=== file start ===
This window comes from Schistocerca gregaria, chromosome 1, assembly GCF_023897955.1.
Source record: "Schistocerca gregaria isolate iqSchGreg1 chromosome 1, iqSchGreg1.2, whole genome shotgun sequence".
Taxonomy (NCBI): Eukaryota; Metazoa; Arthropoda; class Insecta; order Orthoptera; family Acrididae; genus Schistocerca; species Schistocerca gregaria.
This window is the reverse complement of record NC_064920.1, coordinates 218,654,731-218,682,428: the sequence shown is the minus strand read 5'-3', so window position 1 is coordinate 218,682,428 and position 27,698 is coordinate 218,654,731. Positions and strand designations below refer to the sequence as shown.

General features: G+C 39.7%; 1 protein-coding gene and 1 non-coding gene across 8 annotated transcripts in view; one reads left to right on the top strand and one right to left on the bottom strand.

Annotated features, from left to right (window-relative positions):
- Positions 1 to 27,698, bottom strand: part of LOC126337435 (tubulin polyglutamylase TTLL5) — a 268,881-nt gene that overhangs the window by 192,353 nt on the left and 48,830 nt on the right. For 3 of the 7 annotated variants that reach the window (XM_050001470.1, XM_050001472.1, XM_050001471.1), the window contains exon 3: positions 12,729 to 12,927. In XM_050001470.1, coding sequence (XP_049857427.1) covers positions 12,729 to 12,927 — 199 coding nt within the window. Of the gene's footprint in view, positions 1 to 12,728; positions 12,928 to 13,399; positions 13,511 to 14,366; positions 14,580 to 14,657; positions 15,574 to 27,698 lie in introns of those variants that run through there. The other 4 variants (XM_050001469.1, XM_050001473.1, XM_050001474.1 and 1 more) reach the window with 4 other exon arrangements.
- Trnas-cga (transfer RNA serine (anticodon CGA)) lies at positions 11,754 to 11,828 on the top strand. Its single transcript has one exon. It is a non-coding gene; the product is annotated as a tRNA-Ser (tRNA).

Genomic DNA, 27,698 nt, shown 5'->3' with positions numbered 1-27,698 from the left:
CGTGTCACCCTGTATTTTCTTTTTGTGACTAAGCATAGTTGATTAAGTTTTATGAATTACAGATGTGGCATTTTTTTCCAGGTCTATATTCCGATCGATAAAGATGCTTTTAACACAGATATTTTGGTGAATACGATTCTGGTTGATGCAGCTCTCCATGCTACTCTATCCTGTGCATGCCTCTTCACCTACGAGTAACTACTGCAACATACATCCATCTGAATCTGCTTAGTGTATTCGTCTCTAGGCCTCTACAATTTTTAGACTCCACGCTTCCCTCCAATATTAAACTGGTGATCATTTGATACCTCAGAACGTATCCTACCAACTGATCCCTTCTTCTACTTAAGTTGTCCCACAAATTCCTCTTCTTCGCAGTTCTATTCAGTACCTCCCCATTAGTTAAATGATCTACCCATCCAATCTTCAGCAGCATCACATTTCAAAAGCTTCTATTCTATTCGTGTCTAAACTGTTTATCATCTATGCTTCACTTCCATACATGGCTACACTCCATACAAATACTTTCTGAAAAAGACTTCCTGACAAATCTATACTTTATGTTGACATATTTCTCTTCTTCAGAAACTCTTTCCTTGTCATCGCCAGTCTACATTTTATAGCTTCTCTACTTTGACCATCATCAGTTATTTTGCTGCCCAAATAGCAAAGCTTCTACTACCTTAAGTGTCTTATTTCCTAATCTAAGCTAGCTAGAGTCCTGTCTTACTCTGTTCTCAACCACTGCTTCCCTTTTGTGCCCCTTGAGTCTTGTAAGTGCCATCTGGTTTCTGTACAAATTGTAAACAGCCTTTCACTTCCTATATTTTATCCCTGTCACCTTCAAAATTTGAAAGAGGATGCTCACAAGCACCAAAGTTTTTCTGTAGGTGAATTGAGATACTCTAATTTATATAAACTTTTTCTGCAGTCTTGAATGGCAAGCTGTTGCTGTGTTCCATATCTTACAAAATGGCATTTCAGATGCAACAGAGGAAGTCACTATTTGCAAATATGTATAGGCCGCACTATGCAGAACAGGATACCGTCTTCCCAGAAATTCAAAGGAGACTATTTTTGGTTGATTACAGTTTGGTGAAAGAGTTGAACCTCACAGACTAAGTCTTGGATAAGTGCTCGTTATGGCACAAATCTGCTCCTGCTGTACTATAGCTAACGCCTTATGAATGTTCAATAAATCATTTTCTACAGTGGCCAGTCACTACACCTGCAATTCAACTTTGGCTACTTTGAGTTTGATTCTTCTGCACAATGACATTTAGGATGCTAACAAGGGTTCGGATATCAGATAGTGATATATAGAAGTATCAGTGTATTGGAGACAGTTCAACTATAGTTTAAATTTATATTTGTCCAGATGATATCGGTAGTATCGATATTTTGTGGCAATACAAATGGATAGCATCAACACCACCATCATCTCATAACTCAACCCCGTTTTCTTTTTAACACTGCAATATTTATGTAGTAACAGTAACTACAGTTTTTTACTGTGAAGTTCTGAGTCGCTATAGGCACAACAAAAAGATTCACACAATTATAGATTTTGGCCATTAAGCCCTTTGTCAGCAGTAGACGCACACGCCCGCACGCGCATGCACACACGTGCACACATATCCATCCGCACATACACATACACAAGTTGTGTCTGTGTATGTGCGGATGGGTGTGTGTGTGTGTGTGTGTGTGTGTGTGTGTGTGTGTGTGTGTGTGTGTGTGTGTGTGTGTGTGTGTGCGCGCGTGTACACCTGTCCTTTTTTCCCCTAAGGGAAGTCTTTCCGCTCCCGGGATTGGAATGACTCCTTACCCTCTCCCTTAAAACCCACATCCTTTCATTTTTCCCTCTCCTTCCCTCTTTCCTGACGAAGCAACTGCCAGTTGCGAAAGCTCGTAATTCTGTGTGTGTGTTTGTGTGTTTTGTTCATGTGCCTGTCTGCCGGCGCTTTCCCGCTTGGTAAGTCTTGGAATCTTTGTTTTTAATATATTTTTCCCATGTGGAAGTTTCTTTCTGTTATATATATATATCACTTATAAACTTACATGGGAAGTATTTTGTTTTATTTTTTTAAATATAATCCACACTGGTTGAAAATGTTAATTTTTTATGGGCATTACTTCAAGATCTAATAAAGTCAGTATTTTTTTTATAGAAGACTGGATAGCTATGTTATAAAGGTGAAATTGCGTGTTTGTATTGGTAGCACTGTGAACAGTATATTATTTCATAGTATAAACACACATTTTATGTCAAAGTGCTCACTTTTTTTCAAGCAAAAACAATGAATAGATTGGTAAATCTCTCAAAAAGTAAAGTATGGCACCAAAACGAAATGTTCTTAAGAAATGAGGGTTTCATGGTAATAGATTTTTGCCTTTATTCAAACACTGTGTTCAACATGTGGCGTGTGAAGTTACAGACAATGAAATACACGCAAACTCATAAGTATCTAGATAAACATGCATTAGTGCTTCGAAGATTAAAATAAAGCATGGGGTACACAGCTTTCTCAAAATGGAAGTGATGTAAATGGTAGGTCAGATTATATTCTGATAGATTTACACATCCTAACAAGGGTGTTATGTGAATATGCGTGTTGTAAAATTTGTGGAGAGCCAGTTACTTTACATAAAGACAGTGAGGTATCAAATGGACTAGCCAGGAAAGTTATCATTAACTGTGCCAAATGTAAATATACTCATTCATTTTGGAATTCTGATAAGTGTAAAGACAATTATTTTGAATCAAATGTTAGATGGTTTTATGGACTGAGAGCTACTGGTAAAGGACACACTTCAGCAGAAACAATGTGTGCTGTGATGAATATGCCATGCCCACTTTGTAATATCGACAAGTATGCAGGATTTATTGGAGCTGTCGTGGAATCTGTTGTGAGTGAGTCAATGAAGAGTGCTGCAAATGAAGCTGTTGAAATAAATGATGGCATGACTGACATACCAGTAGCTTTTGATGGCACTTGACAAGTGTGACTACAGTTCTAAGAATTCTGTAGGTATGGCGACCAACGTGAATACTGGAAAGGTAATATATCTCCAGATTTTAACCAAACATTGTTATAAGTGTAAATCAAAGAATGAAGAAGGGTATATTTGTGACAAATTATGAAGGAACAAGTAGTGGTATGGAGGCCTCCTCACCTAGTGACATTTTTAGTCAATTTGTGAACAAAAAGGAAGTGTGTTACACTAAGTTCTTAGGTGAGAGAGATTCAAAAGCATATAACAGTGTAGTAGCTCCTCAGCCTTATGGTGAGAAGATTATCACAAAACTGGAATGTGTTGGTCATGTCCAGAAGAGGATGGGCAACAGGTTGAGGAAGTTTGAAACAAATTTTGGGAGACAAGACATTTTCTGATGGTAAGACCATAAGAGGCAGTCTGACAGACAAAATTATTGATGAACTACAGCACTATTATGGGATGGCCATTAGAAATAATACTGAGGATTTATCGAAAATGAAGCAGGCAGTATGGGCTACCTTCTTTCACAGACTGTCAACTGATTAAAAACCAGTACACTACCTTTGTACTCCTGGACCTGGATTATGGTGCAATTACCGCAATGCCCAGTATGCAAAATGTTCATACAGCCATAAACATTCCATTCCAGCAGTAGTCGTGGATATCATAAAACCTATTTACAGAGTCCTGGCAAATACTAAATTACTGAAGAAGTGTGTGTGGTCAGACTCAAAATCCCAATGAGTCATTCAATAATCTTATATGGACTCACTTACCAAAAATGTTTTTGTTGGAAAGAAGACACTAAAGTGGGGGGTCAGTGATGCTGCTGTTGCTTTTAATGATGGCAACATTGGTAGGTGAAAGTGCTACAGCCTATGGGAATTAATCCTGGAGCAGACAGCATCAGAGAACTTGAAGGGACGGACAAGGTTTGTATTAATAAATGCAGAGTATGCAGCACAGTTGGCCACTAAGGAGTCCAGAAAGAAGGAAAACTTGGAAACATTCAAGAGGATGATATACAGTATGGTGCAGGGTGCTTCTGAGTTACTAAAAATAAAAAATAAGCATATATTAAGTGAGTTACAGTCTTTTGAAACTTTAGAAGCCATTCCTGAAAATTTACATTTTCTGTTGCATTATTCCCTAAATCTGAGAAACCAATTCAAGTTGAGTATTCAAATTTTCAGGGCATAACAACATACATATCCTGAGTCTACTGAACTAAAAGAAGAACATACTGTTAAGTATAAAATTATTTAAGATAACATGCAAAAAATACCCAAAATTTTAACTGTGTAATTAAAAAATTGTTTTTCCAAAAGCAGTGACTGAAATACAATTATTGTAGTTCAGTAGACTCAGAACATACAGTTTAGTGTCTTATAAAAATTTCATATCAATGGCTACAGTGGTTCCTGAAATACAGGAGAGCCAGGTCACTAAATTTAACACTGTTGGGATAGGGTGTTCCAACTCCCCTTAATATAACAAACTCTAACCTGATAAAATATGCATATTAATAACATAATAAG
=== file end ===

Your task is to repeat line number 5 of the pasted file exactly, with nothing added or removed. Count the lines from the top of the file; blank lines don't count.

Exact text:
General features: G+C 39.7%; 1 protein-coding gene and 1 non-coding gene across 8 annotated transcripts in view; one reads left to right on the top strand and one right to left on the bottom strand.